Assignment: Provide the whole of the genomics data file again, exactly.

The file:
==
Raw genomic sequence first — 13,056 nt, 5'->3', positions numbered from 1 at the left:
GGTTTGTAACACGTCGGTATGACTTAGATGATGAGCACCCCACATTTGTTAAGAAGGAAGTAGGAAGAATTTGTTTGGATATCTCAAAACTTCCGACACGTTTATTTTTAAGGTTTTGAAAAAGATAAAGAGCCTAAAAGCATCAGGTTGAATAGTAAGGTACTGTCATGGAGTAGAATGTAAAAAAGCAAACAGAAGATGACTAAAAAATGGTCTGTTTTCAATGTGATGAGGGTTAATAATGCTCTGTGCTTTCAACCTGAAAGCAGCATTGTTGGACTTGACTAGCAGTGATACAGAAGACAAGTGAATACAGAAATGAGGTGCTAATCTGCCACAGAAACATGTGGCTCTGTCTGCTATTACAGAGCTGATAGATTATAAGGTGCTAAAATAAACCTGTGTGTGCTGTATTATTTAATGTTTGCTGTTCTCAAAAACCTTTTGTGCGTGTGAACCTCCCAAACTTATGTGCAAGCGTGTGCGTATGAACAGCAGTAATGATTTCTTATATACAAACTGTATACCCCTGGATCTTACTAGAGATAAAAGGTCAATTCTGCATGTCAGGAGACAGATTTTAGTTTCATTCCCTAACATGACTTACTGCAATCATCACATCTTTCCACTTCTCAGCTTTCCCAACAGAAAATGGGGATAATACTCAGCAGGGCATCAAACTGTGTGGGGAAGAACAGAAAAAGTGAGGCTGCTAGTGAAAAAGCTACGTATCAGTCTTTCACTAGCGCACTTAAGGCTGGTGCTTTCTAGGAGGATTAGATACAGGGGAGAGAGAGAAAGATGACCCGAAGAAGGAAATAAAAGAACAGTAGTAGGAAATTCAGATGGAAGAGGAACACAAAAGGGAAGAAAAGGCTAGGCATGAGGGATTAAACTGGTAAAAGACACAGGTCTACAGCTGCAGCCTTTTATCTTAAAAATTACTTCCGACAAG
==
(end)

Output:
Raw genomic sequence first — 13,056 nt, 5'->3', positions numbered from 1 at the left:
GGTTTGTAACACGTCGGTATGACTTAGATGATGAGCACCCCACATTTGTTAAGAAGGAAGTAGGAAGAATTTGTTTGGATATCTCAAAACTTCCGACACGTTTATTTTTAAGGTTTTGAAAAAGATAAAGAGCCTAAAAGCATCAGGTTGAATAGTAAGGTACTGTCATGGAGTAGAATGTAAAAAAGCAAACAGAAGATGACTAAAAAATGGTCTGTTTTCAATGTGATGAGGGTTAATAATGCTCTGTGCTTTCAACCTGAAAGCAGCATTGTTGGACTTGACTAGCAGTGATACAGAAGACAAGTGAATACAGAAATGAGGTGCTAATCTGCCACAGAAACATGTGGCTCTGTCTGCTATTACAGAGCTGATAGATTATAAGGTGCTAAAATAAACCTGTGTGTGCTGTATTATTTAATGTTTGCTGTTCTCAAAAACCTTTTGTGCGTGTGAACCTCCCAAACTTATGTGCAAGCGTGTGCGTATGAACAGCAGTAATGATTTCTTATATACAAACTGTATACCCCTGGATCTTACTAGAGATAAAAGGTCAATTCTGCATGTCAGGAGACAGATTTTAGTTTCATTCCCTAACATGACTTACTGCAATCATCACATCTTTCCACTTCTCAGCTTTCCCAACAGAAAATGGGGATAATACTCAGCAGGGCATCAAACTGTGTGGGGAAGAACAGAAAAAGTGAGGCTGCTAGTGAAAAAGCTACGTATCAGTCTTTCACTAGCGCACTTAAGGCTGGTGCTTTCTAGGAGGATTAGATACAGGGGAGAGAGAGAAAGATGACCCGAAGAAGGAAATAAAAGAACAGTAGTAGGAAATTCAGATGGAAGAGGAACACAAAAGGGAAGAAAAGGCTAGGCATGAGGGATTAAACTGGTAAAAGACACAGGTCTACAGCTGCAGCCTTTTATCTTAAAAATTACTTCCGACAAG